Newsom Proposes $50M to Make California a 'No Kill' State for Shelter Animals

1 min
If Newsom's budget item is approved, a UC Davis program would work with local animal shelters over the next five years to provide needed spay and neuter services, support pet owners struggling to care for their animals and help ensure that facilities that serve animals are safe and physically sound. (Getty Images)

Gov. Gavin Newsom wants to make California a "no kill" state for shelter animals — and experts say a new budget proposal has the teeth to save the thousands of animals euthanized in the state every year.

"California has had a policy for 20 years that it’s the preference of the state that no healthy, treatable animal be euthanized. So that part is not new," said Dr. Kate Hurley, director of the Koret Shelter Medicine Program at UC Davis. "But what is new and just incredible is the governor investing state funds to make that a reality."

The Koret Program has been working on animal welfare issues for almost two decades. In presenting his new state budget proposal on Friday, Newsom said he wants a one-time $50 million general fund allocation to help Koret develop a grant program for animal shelters statewide.

Hurley said an estimated 100,000 animals are euthanized each year in California. But, she said, since the state committed to becoming "no kill," there has been a considerable drop in euthanizations.

"In 1998, it was estimated that more than half a million animals were euthanized. So we made some headway. We really have," she said.

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If the budget item is approved, the intent is for the Koret Program to work with local shelters over the next five years to provide needed spay and neuter services. The program would also support pet owners struggling to care for their animals and help ensure that facilities that serve animals are safe and physically sound, among other efforts.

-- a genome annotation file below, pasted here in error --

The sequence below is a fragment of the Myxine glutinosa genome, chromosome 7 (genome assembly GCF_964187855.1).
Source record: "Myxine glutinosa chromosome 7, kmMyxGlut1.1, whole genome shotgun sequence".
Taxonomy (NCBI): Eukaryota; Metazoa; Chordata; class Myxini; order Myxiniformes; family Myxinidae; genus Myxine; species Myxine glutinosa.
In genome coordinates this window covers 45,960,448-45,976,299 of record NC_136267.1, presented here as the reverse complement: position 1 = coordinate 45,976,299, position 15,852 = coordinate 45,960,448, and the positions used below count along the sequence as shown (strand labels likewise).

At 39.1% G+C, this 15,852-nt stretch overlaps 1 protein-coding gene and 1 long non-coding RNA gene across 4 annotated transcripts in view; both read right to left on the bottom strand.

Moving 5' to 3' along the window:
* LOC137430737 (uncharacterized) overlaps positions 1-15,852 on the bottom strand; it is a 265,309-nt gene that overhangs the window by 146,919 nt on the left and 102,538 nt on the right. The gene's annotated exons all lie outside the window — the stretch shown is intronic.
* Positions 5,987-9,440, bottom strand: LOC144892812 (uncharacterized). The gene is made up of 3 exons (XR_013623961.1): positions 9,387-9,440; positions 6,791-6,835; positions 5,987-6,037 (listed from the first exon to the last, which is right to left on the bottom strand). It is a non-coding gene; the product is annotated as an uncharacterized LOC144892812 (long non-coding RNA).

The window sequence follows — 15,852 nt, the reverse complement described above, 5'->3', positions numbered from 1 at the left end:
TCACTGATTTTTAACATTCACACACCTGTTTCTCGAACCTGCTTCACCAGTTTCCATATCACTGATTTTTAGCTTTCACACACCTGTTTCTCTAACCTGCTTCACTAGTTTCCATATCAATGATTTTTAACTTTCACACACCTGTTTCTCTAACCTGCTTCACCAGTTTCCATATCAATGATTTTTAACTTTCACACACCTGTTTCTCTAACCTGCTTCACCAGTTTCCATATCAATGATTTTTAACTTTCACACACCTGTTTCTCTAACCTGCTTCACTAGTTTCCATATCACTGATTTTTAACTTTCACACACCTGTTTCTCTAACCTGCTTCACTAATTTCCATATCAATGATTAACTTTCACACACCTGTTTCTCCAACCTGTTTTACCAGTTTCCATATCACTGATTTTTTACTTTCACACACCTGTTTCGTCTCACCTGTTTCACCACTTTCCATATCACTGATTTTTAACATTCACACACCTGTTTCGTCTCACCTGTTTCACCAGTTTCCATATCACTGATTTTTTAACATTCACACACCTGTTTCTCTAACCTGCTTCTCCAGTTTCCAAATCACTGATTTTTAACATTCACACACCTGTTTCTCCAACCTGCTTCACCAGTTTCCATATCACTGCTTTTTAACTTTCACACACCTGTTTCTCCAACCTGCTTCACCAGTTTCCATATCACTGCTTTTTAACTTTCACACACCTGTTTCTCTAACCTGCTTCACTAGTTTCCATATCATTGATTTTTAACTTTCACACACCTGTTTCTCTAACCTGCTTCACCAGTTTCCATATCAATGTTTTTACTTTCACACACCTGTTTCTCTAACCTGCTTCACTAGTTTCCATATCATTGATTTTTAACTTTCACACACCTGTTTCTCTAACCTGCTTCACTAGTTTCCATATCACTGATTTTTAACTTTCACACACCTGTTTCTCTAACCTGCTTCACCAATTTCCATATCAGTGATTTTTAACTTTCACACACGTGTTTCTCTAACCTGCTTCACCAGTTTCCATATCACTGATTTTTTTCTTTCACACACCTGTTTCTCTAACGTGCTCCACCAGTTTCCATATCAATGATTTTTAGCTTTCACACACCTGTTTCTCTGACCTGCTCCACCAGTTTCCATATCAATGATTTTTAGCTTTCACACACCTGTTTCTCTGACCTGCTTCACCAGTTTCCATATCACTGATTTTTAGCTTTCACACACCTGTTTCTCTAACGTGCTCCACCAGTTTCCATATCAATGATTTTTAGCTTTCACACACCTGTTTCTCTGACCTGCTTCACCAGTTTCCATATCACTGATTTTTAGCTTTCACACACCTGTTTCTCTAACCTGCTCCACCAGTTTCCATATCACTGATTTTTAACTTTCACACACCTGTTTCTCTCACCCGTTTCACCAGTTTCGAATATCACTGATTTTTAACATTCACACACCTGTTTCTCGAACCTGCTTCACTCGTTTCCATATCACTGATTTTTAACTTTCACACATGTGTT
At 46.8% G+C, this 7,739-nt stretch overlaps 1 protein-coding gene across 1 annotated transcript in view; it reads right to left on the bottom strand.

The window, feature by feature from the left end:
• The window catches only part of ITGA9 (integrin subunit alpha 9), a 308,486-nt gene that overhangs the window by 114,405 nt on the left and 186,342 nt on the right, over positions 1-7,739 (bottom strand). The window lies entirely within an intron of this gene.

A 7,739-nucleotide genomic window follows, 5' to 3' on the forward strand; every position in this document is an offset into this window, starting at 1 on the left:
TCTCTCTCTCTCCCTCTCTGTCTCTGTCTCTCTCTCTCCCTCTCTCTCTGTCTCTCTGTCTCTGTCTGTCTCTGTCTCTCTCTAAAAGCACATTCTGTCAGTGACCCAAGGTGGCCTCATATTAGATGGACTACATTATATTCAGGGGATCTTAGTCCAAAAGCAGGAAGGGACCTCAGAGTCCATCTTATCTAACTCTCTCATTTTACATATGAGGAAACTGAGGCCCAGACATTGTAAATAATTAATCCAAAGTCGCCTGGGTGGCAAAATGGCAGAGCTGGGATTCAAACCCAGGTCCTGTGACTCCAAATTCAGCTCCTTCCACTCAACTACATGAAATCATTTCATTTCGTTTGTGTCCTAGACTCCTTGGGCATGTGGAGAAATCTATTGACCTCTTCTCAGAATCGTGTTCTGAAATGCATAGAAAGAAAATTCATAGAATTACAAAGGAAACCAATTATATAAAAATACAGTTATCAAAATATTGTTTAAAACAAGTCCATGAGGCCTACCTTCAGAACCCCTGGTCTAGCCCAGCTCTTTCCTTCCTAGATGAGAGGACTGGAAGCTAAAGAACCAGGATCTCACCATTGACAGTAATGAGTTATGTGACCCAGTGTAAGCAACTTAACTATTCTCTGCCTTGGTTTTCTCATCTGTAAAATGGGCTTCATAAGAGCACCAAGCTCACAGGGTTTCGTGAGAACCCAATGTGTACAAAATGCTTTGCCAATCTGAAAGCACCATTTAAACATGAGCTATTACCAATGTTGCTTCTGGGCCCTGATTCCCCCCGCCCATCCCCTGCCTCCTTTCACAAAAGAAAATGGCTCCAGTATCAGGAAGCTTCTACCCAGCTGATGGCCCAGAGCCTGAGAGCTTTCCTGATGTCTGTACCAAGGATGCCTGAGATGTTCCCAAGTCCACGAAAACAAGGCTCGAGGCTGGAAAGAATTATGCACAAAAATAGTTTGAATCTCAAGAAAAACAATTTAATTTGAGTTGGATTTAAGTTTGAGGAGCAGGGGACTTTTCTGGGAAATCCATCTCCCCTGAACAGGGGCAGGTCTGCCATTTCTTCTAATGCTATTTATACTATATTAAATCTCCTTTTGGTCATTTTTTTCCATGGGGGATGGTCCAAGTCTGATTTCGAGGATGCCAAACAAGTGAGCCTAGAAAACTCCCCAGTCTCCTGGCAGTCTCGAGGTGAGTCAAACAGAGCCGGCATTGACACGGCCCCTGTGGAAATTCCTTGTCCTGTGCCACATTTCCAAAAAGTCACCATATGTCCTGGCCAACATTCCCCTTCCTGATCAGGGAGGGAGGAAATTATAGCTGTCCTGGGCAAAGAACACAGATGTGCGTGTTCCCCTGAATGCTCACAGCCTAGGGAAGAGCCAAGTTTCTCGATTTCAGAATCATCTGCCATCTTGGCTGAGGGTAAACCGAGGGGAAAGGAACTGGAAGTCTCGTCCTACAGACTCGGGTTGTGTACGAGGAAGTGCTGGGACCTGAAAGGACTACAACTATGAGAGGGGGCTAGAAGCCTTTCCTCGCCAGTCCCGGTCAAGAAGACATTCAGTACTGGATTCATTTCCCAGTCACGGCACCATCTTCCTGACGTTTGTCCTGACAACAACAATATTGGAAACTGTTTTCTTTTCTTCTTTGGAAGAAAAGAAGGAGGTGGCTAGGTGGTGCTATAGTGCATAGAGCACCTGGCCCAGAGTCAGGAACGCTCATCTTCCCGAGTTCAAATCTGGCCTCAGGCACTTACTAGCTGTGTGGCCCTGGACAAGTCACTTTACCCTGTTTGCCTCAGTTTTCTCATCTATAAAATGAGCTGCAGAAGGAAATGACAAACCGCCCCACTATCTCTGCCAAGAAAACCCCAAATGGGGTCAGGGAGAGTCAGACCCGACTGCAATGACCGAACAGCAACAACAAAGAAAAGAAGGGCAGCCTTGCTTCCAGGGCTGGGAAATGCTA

Hurley pointed out that, as in so many other aspects of life in California, the euthanization issue reflects resource gaps across the state.

“What underpins euthanization at shelters ... is when people and communities are struggling to take care of their animals and to take care of themselves and each other,” Hurley said. “And so that’s what has made it so difficult, is that in the very communities where the need is greatest, there's also the fewest resources.”

In 2012, Los Angeles committed to becoming a "no kill" city, and in 2017, Mayor Eric Garcetti announced the city had reached its goal of 90% of cats and dogs that entered shelters leaving them alive.

Hurley said this proposal shows that Newsom is ready to extend his commitment to the idea of a California for all to pets as well as humans. “I think it really matters how we treat the animals that have the least in the communities that have the least in this state that has so much," she said.

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